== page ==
NHRA drag racing has support series just like most other forms of motorsports (i.e. Monster Energy Cup and XFINITY, or Verizon IndyCar and Indy Lights), but there is one big difference between how these other support series function versus how things work in drag racing.
In NASCAR, the XFINITY series races as part of the same race weekend as the Monster Energy Cup Series many times, but that’s usually accomplished by having XFINITY race the day or night before the Cup Series. In drag racing, the Lucas Oil Series drivers (a.k.a. the sportsman classes) race all through the weekend alongside the Mello Yello Series drivers.
Drag racing is just different. Cars come out and make one run down the track and then go back and tune or rebuild in preparation for the next run, usually a couple of hours later during qualifying, and an hour or so later during eliminations. No one wants to just sit there and wait, so the classes, sportsman and pro alike, run on a rotation through the weekend.
So the sportsman classes get a lot more viewership than say the XFINITY or Truck series for NASCAR because fans don’t need to buy a separate ticket and come on a different day, so it’s a big win for them, right? Well, not necessarily. Fans still like to walk around, visit the pits, get something to eat, regardless of whether or not sportsmen are running.
There is also the small matter of the schedule. NHRA does everything it can to keep the pro classes on the advertised schedule, something that doesn’t necessarily happen if you go to any other drag racing series. The NHRA, with TV coverage in particular on the line, takes great pains to stay on schedule.
Drag racing is drag racing though, and the best laid plans don’t always work. There are oil downs or weather or other delays sometimes. Anyone who has been to a big radial event like Lights Out or a PDRA race knows that the schedule tends to be merely a suggestion as all the classes are given their turn on the track. In NHRA, if the schedule looks like it’s getting off the plan due to delays or weather, well, the pro classes will still run at the advertised times and it’s the sportsman who take the hit, being pushed to later run times or having qualifying rounds cut all together.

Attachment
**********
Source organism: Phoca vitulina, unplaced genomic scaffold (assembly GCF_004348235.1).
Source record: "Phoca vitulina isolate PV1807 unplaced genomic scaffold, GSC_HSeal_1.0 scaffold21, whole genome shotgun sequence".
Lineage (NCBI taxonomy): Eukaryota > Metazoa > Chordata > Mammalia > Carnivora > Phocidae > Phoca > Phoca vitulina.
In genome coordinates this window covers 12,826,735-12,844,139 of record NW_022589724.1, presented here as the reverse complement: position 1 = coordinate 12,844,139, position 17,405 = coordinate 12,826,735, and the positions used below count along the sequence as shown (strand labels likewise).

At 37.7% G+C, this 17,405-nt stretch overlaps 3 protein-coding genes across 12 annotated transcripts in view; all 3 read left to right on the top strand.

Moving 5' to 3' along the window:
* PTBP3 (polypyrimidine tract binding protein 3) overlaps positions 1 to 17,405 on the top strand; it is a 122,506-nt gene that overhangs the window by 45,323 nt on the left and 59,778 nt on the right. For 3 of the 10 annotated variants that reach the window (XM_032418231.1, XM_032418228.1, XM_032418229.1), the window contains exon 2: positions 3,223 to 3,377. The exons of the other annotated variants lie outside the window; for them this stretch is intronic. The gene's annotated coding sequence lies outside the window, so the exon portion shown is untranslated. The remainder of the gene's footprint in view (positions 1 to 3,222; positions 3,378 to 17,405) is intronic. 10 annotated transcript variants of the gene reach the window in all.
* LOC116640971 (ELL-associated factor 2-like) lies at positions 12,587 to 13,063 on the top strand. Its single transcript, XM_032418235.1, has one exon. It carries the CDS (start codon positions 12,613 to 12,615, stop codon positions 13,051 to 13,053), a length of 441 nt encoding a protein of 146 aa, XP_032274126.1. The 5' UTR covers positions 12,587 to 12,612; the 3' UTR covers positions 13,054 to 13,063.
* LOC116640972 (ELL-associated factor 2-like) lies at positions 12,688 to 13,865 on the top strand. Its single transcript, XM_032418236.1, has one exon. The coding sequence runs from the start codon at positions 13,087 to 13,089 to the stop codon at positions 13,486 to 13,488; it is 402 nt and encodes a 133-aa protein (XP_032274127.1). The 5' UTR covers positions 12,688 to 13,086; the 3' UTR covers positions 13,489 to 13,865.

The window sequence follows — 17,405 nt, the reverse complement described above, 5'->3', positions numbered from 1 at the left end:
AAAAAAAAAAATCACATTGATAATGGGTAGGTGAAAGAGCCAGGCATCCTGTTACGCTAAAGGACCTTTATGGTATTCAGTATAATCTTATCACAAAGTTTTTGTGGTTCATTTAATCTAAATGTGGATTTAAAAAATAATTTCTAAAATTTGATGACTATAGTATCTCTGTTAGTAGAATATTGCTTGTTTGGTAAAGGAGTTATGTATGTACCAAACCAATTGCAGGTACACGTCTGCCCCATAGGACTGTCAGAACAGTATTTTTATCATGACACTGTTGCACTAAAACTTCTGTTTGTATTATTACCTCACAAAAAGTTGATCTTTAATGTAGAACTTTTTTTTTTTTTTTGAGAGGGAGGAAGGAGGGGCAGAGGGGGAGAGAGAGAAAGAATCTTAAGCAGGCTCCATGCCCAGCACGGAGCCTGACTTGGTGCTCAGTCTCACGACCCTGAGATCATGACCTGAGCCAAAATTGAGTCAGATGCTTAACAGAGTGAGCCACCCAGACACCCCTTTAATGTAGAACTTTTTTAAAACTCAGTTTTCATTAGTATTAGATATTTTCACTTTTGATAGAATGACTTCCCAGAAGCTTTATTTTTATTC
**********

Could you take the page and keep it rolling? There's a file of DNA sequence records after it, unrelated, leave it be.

So the big questions here are: Is running alongside the pro classes the benefit it would appear on the surface or are these racers better off when they run without the pros? If they are, what would NHRA do to fill the gaps in the show if just the pros ran? Would fans even miss these classes running during a Mello Yello Series weekend?
Feel free to weigh in with your thoughts below.
* A new national record was set in Pro Mod at the Gatornationals as Eric Latino posted a run of 5.727 seconds at 256.36 mph. The really crazy part perhaps is that he did not win the round, beaten by Troy Coughlin on a .081-second holeshot. Coughlin ran 5.758 seconds at 255.10 mph, also a strong pass, and when combined with Latino’s national record time, it makes for the quickest side-by-side run in Pro Mod drag racing history.
* Time is almost up to get your vote in for your favorite Pro Stock driver for the K&N Horsepower Challenge. The all-star race for the class, the K&N Horsepower Challenge happens Saturday, April 1, at The Strip at Las Vegas Motor Speedway as part of the DENSO Spark Plugs NHRA Nationals weekend.
Go to http://bit.ly/2KNVote2017 to vote for your favorite Pro Stock driver.
Hey Y’All, Watch This:
Pro Stock motorcycle rider Andrea Rawlings found herself in a bit of trouble on a run in Gainesville when her bike headed straight toward the left-side retaining wall. Rawlings muscled the bike and did a great job getting it off the wall without either dropping the bike or falling off. Remember that these bikes do not steer other than by the lean of the riders body.
NHRA 101: Power Adder
The big talk in the Pro Mod class, particularly with the coming four-wide debut coming up, is generally about power adders. Who is running which one, who wants to switch to a different one, and which one is the best? But what is a power adder? It’s a secondary system added to a car to help boost the horsepower and speed of the car. In Pro Mod, there are three kinds of power adders teams can use. They can run nitrous oxide systems, turbos, or blowers. All Nitro cars run blowers. Pro Stock cars do not run any power adders and rely only on their naturally aspirated engines.
The big excitement surrounding the four-wide Pro Mod debut is the idea that for the first time it might be possible that all three types of power adders, turbo, nitrous, and blower, might end up racing side by side at the same time.
NHRA on TV:
|AUTO CLUB NHRA FINALS|
|Qualifying||Friday, November 10, 6:30 PM ET||FS1 (Live)|
|Qualifying||Saturday, November 11, 6:00 PM ET||FS1 (Live)|
|Eliminations||Sunday, November 12, 4:00 PM ET||FS1 (Live)|